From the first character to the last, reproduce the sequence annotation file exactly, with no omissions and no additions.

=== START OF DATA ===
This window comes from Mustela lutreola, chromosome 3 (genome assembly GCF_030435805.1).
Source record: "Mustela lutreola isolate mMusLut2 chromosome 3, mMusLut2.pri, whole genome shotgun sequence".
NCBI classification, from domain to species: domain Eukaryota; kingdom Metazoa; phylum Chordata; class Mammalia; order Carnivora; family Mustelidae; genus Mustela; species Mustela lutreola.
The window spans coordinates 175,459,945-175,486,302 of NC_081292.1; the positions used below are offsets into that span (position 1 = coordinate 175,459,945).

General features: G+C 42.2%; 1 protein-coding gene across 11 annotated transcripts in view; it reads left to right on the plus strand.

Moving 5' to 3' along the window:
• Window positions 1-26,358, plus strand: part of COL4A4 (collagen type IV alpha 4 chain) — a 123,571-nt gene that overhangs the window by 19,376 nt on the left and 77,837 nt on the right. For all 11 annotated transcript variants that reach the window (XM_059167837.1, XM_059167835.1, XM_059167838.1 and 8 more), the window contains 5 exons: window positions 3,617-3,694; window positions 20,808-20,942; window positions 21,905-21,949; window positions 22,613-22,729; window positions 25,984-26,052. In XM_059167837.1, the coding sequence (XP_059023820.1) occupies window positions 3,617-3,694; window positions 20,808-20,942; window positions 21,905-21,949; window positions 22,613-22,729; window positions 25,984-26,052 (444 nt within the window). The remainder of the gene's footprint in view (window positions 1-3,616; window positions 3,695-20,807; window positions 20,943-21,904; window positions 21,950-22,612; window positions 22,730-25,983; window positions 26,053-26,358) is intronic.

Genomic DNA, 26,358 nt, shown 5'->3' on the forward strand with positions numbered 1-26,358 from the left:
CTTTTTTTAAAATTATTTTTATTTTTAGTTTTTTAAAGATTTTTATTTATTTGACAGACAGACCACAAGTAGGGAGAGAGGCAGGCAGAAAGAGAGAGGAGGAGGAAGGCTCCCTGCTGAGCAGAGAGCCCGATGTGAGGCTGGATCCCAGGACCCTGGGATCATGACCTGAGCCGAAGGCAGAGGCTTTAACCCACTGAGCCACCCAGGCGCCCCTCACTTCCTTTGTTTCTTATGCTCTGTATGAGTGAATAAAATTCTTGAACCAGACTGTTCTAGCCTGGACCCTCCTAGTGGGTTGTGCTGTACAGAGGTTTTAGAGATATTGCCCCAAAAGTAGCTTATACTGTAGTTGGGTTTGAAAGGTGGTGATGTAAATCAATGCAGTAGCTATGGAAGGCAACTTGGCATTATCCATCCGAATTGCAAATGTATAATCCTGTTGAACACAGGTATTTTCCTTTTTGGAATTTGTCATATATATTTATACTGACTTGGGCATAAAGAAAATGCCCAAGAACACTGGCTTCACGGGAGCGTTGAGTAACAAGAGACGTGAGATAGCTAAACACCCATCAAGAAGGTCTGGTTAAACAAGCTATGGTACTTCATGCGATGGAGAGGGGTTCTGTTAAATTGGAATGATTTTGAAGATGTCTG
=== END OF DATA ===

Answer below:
This window comes from Mustela lutreola, chromosome 3 (genome assembly GCF_030435805.1).
Source record: "Mustela lutreola isolate mMusLut2 chromosome 3, mMusLut2.pri, whole genome shotgun sequence".
NCBI classification, from domain to species: domain Eukaryota; kingdom Metazoa; phylum Chordata; class Mammalia; order Carnivora; family Mustelidae; genus Mustela; species Mustela lutreola.
The window spans coordinates 175,459,945-175,486,302 of NC_081292.1; the positions used below are offsets into that span (position 1 = coordinate 175,459,945).

General features: G+C 42.2%; 1 protein-coding gene across 11 annotated transcripts in view; it reads left to right on the plus strand.

Moving 5' to 3' along the window:
• Window positions 1-26,358, plus strand: part of COL4A4 (collagen type IV alpha 4 chain) — a 123,571-nt gene that overhangs the window by 19,376 nt on the left and 77,837 nt on the right. For all 11 annotated transcript variants that reach the window (XM_059167837.1, XM_059167835.1, XM_059167838.1 and 8 more), the window contains 5 exons: window positions 3,617-3,694; window positions 20,808-20,942; window positions 21,905-21,949; window positions 22,613-22,729; window positions 25,984-26,052. In XM_059167837.1, the coding sequence (XP_059023820.1) occupies window positions 3,617-3,694; window positions 20,808-20,942; window positions 21,905-21,949; window positions 22,613-22,729; window positions 25,984-26,052 (444 nt within the window). The remainder of the gene's footprint in view (window positions 1-3,616; window positions 3,695-20,807; window positions 20,943-21,904; window positions 21,950-22,612; window positions 22,730-25,983; window positions 26,053-26,358) is intronic.

Genomic DNA, 26,358 nt, shown 5'->3' on the forward strand with positions numbered 1-26,358 from the left:
CTTTTTTTAAAATTATTTTTATTTTTAGTTTTTTAAAGATTTTTATTTATTTGACAGACAGACCACAAGTAGGGAGAGAGGCAGGCAGAAAGAGAGAGGAGGAGGAAGGCTCCCTGCTGAGCAGAGAGCCCGATGTGAGGCTGGATCCCAGGACCCTGGGATCATGACCTGAGCCGAAGGCAGAGGCTTTAACCCACTGAGCCACCCAGGCGCCCCTCACTTCCTTTGTTTCTTATGCTCTGTATGAGTGAATAAAATTCTTGAACCAGACTGTTCTAGCCTGGACCCTCCTAGTGGGTTGTGCTGTACAGAGGTTTTAGAGATATTGCCCCAAAAGTAGCTTATACTGTAGTTGGGTTTGAAAGGTGGTGATGTAAATCAATGCAGTAGCTATGGAAGGCAACTTGGCATTATCCATCCGAATTGCAAATGTATAATCCTGTTGAACACAGGTATTTTCCTTTTTGGAATTTGTCATATATATTTATACTGACTTGGGCATAAAGAAAATGCCCAAGAACACTGGCTTCACGGGAGCGTTGAGTAACAAGAGACGTGAGATAGCTAAACACCCATCAAGAAGGTCTGGTTAAACAAGCTATGGTACTTCATGCGATGGAGAGGGGTTCTGTTAAATTGGAATGATTTTGAAGATGTCTG